The Future of Web Applications conference in London is always a thought-provoking event, thanks to its diversity, independence and character. That said, it is a frustrating creature at times. The frustration on day 1 was the barely functional wi-fi, which ruined a promising interactive application called HelloApp, built with ASP.NET MVC. HelloApp would have told us who we were sitting next to, what their interests were, their twitter ID and so on. Microsoft must be disappointed since the developers, some of them more used to technologies like PHP and Ruby, said how impressed they were with the framework and Visual Studio. The poor connectivity was a shame, and a bad slip-up for a web application conference. Even the speakers had to work mostly offline – cloud devotees beware.
FOWA has been at London Excel recently, but this event was back to its earlier venue of Kensington Town Hall, more crowded but a better atmosphere and easier to get to. I suspect a little downsizing, but much prefer it. Organizer Ryan Carson has his heart set on enabling start-ups, proffering business advice and uniting developers, designers and money folk, though many attendees are not in the start-up category at all. When revealing the results of a survey showing that many web app hopefuls had less then 1000 site visitors a month he shook his head despairingly “you’re never gonna build a business on that kind of traffic”.
Carson has excellent contacts and the day kicked off with Digg’s Kevin Rose on how to get those visitor numbers up – he should know if anyone does. Rose exceeded my expectations with tips on massaging your visitor egos, avoiding analysis paralysis, hanging round event parties to meet influencers even when you can’t afford to attend the event, and even how to hack the press.
The surprising twist is that after developers told Tolmasky that they (or their companies) were not willing to trust code to the web, 280 North came up with a desktop version of Atlas with the added ability to create desktop applications as well. I am not clear about all the runtime details, though it no doubt involves webkit, but Tolmasky’s differentiator versus alternatives like Java or Adobe AIR is that Atlas uses only web APIs.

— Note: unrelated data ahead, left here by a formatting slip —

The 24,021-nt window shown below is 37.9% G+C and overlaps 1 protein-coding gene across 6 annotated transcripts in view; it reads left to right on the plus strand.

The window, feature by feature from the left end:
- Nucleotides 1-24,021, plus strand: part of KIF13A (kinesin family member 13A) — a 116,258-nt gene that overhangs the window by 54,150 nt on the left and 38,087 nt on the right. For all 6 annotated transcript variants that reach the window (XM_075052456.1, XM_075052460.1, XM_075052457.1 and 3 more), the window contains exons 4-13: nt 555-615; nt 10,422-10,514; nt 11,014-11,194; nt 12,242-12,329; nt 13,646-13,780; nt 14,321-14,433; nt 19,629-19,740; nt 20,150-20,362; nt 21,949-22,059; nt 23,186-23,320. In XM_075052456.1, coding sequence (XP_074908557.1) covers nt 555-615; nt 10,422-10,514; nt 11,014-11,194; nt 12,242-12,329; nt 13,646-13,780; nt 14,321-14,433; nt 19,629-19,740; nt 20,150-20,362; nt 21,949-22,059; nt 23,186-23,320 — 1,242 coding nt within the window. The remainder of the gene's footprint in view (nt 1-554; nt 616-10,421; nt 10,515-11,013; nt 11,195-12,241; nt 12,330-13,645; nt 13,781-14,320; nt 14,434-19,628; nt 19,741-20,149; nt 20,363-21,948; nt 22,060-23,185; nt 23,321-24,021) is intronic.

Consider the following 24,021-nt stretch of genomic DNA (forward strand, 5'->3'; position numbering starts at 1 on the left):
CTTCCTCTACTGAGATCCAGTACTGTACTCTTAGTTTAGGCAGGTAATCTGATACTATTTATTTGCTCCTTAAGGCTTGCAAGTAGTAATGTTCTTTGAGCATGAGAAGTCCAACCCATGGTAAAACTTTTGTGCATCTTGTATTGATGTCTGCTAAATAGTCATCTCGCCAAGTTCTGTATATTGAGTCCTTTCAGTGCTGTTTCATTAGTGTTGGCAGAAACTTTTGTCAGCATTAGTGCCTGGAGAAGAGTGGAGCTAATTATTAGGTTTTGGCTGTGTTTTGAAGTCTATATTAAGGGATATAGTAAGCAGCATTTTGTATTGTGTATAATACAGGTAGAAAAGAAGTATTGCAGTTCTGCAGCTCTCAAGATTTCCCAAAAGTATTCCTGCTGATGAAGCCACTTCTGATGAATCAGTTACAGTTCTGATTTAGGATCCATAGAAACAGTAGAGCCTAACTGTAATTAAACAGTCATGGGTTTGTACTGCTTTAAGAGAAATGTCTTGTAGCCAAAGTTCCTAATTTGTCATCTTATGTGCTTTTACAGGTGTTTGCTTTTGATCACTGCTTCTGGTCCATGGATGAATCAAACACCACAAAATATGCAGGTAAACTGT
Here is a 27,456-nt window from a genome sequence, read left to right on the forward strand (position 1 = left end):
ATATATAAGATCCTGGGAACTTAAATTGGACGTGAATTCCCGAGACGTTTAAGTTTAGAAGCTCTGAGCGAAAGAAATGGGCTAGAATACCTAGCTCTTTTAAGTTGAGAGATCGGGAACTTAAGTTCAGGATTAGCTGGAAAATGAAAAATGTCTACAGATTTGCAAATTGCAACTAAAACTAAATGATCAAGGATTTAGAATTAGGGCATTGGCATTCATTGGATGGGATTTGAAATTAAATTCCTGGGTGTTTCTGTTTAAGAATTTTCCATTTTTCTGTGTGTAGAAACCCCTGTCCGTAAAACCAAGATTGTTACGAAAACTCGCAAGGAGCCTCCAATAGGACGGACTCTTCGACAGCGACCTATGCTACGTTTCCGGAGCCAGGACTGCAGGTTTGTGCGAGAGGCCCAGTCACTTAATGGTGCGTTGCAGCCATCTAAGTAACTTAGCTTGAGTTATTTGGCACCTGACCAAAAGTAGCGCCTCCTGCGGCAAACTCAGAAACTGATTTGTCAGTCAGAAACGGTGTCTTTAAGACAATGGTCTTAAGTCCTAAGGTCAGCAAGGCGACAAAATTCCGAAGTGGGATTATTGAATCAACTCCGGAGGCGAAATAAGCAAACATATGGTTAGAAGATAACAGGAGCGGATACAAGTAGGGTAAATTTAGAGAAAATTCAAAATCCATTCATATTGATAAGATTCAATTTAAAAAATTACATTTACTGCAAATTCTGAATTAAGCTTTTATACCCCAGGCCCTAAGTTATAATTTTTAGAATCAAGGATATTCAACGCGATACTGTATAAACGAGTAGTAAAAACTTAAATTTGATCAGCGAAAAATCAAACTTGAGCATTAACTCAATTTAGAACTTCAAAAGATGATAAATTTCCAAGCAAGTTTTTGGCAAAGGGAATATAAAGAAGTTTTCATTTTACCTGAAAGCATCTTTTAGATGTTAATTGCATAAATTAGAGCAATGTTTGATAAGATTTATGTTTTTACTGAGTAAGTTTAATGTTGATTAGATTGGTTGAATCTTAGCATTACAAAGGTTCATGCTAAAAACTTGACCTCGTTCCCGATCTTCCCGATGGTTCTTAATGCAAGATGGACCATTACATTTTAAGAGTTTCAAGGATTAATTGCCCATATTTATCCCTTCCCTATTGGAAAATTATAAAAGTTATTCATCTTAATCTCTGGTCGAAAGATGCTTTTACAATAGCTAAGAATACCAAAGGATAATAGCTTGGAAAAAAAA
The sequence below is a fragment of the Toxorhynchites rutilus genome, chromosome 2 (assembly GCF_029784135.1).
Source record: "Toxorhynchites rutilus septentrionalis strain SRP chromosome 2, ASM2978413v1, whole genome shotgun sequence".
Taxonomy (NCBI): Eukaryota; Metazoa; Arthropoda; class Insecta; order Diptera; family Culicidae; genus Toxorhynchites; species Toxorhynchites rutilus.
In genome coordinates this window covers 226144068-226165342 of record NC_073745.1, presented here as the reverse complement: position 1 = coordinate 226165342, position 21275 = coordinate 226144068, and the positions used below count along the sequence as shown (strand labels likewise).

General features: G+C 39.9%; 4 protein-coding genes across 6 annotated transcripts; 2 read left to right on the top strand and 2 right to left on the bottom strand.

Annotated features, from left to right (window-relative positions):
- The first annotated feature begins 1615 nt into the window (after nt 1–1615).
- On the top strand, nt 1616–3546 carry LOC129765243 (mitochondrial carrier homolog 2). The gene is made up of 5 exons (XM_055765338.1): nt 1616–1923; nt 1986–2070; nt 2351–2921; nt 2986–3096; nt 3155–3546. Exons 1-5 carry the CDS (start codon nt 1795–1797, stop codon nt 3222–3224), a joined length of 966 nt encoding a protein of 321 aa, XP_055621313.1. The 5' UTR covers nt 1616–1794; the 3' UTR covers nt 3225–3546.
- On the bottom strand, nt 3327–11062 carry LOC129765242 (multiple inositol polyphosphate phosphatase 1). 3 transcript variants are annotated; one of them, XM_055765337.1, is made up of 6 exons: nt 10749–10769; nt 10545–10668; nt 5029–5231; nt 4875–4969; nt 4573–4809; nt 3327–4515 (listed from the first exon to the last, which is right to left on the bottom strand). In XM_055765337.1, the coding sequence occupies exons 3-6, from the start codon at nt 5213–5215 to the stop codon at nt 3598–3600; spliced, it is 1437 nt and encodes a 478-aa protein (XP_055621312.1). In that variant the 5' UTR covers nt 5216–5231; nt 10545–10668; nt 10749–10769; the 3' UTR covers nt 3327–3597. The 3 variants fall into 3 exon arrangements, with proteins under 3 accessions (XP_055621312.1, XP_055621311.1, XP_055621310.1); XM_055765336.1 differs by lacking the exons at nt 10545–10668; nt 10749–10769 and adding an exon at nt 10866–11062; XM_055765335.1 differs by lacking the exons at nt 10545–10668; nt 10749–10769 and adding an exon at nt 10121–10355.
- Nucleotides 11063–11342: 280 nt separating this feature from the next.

We heard a lot at FOWA about social media, how to use it for marketing, and how to integrate it into applications. Cat Lee from Facebook gave us a breathless presentation on how simple it is to hook into Facebook Connect. It was OK but it was a sales pitch, and that never goes down well at FOWA.
The later afternoon sessions were excellent. Bruce Lawson of Opera gave us an entertaining overview of how HTML 5 would make life easier for developers. There was nothing new here, but nevertheless a revealing moment. He showed some rich media working in HTML 5 and made the comment, jabbing at Adobe Flash and Microsoft Silverlight, that the web was too important to place control in the hands of any one vendor. A loud and spontaneous cheer went up.
This was echoed later when Aza Raskin of Mozilla gave us a browser-centric view of social media, suggesting that the browser could broker our “social graph” by integrating with multiple identity providers. Raskin’s line: social media is too important to be in the hands of any one vendor.
The Guardian’s Chris Thorpe gave a bold presentation about how the Guardian wants to embed itself in the web through its open platform. Like most print media, the Guardian has many challenges around its future business model (disclaimer: I write for the Guardian from time to time); but Thorpe’s presentation shows that his newspaper is coming up with an intelligent response, promoting interaction and building out into the wider web rather than erecting paywalls. Having said that, maybe the Guardian will try other business models too; it is a journey into the unknown.
Overall a day for social media and the open web, and a good antidote to the more vendor-centric conferences at which I often find myself. Next week, for example, it is the Flash-centric Adobe MAX; and having heard very little about Flash at FOWA that will make an interesting contrast.